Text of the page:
Fact checked for accuracy by Billie Anne Grigg, a bookkeeper and Mastery Level Certified Profit First Professional.

If you’re interested in starting a charitable organization, you’re most likely wondering whether it makes sense to operate as a nonprofit corporation or not. 

Some charitable organizations will find that the corporate structure makes perfect sense. For others, the disadvantages might outweigh the advantages. 

The best way to navigate the decision-making process around this issue is to learn all the pros and cons. From there, you and your board can make a final decision on whether it makes sense to structure the organization as a nonprofit corporation.      

Benefits of Forming a Nonprofit Corporation

There are eleven specific advantages to forming a nonprofit corporation. Take these pros back to your board and engage in meaningful conversation about them. 

Limited Liability Status  

Your assets can receive protection from lawsuits that occur due to actions taken by yourself or other employees on behalf of the nonprofit corporation. Don’t take this benefit lightly. Some people don’t think limited liability is as crucial with nonprofits.

However, your nonprofit might take out loans, for instance. If the corporation defaults, then you’ll have some protection against anyone taking your personal assets.

Additionally, you and all officers should consider what happens if anyone makes a legal mistake while operating the nonprofit. If you experience such unfortunate situations, the limited liability feature can mean all the difference when protecting your home or retirement funds.

Tax Exemption Eligibility  

For-profit corporations can’t gain tax-exempt status. However, nonprofit organizations typically enjoy this privilege. It allows a nonprofit corporation to save money because it doesn’t have to pay taxes.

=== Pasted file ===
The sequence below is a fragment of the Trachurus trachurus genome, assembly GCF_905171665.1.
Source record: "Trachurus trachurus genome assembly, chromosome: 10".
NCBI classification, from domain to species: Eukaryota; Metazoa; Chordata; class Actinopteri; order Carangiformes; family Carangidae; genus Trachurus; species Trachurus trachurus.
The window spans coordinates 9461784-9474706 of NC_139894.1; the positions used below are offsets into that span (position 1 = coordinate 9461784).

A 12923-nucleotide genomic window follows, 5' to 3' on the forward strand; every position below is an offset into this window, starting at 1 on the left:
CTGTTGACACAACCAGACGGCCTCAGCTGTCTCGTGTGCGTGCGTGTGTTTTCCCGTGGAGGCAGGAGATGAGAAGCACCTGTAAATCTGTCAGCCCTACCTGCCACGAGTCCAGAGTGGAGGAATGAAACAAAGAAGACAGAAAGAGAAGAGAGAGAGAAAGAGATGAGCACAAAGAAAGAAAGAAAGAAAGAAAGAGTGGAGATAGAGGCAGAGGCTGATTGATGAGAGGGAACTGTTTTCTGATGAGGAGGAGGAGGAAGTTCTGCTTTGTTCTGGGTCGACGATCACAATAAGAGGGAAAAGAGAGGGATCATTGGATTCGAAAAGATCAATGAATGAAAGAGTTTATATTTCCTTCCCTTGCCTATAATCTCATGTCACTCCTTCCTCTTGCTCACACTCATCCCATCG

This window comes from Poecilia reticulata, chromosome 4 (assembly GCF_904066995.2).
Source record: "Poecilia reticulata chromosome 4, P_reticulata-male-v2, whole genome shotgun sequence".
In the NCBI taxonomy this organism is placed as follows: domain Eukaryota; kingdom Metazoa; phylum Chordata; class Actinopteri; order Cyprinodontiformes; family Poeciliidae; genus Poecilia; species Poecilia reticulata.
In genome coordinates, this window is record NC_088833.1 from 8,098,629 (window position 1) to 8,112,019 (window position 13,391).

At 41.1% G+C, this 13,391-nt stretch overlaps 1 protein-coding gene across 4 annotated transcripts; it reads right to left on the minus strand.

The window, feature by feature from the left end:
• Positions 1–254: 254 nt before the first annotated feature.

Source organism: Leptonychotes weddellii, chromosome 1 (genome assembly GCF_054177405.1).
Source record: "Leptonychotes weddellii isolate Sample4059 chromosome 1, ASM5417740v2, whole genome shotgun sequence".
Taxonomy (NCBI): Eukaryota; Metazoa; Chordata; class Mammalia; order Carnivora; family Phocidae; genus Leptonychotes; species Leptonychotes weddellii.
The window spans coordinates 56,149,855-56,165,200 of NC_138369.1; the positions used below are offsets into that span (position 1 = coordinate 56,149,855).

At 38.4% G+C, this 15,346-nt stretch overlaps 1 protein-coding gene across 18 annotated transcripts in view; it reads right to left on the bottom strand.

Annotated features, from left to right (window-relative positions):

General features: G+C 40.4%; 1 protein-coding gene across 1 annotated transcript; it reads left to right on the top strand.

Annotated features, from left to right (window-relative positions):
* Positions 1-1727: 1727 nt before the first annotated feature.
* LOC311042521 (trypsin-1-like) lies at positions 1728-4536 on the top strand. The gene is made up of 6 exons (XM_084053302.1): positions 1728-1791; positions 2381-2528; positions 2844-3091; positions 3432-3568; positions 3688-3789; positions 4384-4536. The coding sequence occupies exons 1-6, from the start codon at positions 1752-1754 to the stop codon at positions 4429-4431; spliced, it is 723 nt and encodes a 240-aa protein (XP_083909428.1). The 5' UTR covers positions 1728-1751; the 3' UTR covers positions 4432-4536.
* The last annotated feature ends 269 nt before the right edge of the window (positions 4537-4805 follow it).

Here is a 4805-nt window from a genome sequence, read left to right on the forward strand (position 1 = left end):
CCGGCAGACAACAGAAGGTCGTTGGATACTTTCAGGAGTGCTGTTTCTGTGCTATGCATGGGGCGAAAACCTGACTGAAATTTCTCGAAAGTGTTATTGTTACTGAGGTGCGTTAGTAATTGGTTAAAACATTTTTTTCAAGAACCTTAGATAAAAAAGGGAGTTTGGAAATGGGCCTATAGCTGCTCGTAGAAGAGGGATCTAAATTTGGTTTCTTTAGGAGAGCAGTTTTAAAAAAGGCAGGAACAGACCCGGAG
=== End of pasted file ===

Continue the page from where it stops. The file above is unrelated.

Compared to state tax-exempt status, it’s usually easier for a nonprofit organization to become federally tax-exempt. Federal tax-exemption applications are easier to complete and typically don’t require as much information.

Perpetual Existence

Corporations do not automatically end when the founders die. They are entities in their own right. 

Why is perpetual existence a good thing? It’s beneficial because it means that donors can contribute to a nonprofit corporation knowing that their gift will still do good for others long after they are gone. 

Fundraising Capability  

Nonprofit corporations have an easier time raising funds than other types of organizations. This is because many people choose to give their money according to the IRS tax-deductible status of a nonprofit corporation.

Having a nonprofit designation on your organization’s documents allows the public to see that you do good work and are worthy of their support. For example, if you put in an application for funding from a foundation, then it may get accepted more easily.

Separate Legal Entity 

Corporations are separate legal entities from their owners and employees. It can enter into contracts and purchase assets to further its goals. 

For example, a nonprofit may sign a contract to rent out space for an office. Because the corporation is a legal entity, it’s held personally liable for the debt if the lease agreement ends early. A nonprofit corporation can also sue or get sued.

Pass-Through Taxation